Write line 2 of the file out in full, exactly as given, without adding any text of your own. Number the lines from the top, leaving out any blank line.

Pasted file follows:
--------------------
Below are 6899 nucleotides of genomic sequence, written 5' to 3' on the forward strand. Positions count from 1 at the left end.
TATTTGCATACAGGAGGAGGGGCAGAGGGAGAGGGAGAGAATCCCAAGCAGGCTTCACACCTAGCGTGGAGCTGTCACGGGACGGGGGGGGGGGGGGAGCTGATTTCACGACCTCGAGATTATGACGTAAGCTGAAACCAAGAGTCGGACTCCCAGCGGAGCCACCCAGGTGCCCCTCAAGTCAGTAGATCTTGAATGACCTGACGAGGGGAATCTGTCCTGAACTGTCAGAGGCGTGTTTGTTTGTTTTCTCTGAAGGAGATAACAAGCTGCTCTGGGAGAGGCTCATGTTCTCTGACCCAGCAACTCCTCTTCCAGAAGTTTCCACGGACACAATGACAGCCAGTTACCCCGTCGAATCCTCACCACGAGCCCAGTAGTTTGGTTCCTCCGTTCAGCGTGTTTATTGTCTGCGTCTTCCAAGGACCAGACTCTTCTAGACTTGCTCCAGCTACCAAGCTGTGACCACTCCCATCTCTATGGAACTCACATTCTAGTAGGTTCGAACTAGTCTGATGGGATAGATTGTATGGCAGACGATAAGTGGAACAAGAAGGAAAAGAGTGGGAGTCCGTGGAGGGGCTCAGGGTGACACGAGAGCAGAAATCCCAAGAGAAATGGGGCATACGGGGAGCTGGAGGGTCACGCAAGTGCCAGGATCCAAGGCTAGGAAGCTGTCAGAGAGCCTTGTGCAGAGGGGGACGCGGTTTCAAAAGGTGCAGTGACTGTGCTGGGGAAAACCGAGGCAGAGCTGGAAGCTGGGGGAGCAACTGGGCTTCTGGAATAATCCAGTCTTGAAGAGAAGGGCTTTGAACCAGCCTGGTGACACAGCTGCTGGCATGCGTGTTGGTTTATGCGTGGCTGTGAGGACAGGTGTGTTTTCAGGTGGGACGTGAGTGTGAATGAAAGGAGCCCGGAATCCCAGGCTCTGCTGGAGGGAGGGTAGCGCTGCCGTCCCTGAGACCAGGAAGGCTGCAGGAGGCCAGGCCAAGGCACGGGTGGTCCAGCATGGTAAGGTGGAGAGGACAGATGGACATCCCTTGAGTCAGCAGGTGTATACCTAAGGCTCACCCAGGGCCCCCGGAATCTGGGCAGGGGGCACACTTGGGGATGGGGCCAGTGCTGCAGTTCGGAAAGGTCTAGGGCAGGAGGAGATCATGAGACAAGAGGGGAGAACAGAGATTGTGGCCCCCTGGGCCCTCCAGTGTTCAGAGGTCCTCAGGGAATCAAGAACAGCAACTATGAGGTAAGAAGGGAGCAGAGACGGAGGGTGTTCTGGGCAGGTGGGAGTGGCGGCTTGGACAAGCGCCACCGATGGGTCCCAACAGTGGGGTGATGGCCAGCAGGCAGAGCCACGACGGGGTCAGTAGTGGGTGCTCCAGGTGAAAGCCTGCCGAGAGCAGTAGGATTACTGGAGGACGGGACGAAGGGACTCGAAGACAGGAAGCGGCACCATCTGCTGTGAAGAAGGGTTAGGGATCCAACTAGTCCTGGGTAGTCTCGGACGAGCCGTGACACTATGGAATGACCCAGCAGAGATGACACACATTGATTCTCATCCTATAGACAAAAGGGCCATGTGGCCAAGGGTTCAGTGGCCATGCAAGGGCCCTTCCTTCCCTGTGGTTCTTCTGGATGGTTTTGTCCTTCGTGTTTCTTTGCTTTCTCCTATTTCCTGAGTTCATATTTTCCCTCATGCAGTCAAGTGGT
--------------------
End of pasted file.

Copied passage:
TATTTGCATACAGGAGGAGGGGCAGAGGGAGAGGGAGAGAATCCCAAGCAGGCTTCACACCTAGCGTGGAGCTGTCACGGGACGGGGGGGGGGGGGGAGCTGATTTCACGACCTCGAGATTATGACGTAAGCTGAAACCAAGAGTCGGACTCCCAGCGGAGCCACCCAGGTGCCCCTCAAGTCAGTAGATCTTGAATGACCTGACGAGGGGAATCTGTCCTGAACTGTCAGAGGCGTGTTTGTTTGTTTTCTCTGAAGGAGATAACAAGCTGCTCTGGGAGAGGCTCATGTTCTCTGACCCAGCAACTCCTCTTCCAGAAGTTTCCACGGACACAATGACAGCCAGTTACCCCGTCGAATCCTCACCACGAGCCCAGTAGTTTGGTTCCTCCGTTCAGCGTGTTTATTGTCTGCGTCTTCCAAGGACCAGACTCTTCTAGACTTGCTCCAGCTACCAAGCTGTGACCACTCCCATCTCTATGGAACTCACATTCTAGTAGGTTCGAACTAGTCTGATGGGATAGATTGTATGGCAGACGATAAGTGGAACAAGAAGGAAAAGAGTGGGAGTCCGTGGAGGGGCTCAGGGTGACACGAGAGCAGAAATCCCAAGAGAAATGGGGCATACGGGGAGCTGGAGGGTCACGCAAGTGCCAGGATCCAAGGCTAGGAAGCTGTCAGAGAGCCTTGTGCAGAGGGGGACGCGGTTTCAAAAGGTGCAGTGACTGTGCTGGGGAAAACCGAGGCAGAGCTGGAAGCTGGGGGAGCAACTGGGCTTCTGGAATAATCCAGTCTTGAAGAGAAGGGCTTTGAACCAGCCTGGTGACACAGCTGCTGGCATGCGTGTTGGTTTATGCGTGGCTGTGAGGACAGGTGTGTTTTCAGGTGGGACGTGAGTGTGAATGAAAGGAGCCCGGAATCCCAGGCTCTGCTGGAGGGAGGGTAGCGCTGCCGTCCCTGAGACCAGGAAGGCTGCAGGAGGCCAGGCCAAGGCACGGGTGGTCCAGCATGGTAAGGTGGAGAGGACAGATGGACATCCCTTGAGTCAGCAGGTGTATACCTAAGGCTCACCCAGGGCCCCCGGAATCTGGGCAGGGGGCACACTTGGGGATGGGGCCAGTGCTGCAGTTCGGAAAGGTCTAGGGCAGGAGGAGATCATGAGACAAGAGGGGAGAACAGAGATTGTGGCCCCCTGGGCCCTCCAGTGTTCAGAGGTCCTCAGGGAATCAAGAACAGCAACTATGAGGTAAGAAGGGAGCAGAGACGGAGGGTGTTCTGGGCAGGTGGGAGTGGCGGCTTGGACAAGCGCCACCGATGGGTCCCAACAGTGGGGTGATGGCCAGCAGGCAGAGCCACGACGGGGTCAGTAGTGGGTGCTCCAGGTGAAAGCCTGCCGAGAGCAGTAGGATTACTGGAGGACGGGACGAAGGGACTCGAAGACAGGAAGCGGCACCATCTGCTGTGAAGAAGGGTTAGGGATCCAACTAGTCCTGGGTAGTCTCGGACGAGCCGTGACACTATGGAATGACCCAGCAGAGATGACACACATTGATTCTCATCCTATAGACAAAAGGGCCATGTGGCCAAGGGTTCAGTGGCCATGCAAGGGCCCTTCCTTCCCTGTGGTTCTTCTGGATGGTTTTGTCCTTCGTGTTTCTTTGCTTTCTCCTATTTCCTGAGTTCATATTTTCCCTCATGCAGTCAAGTGGT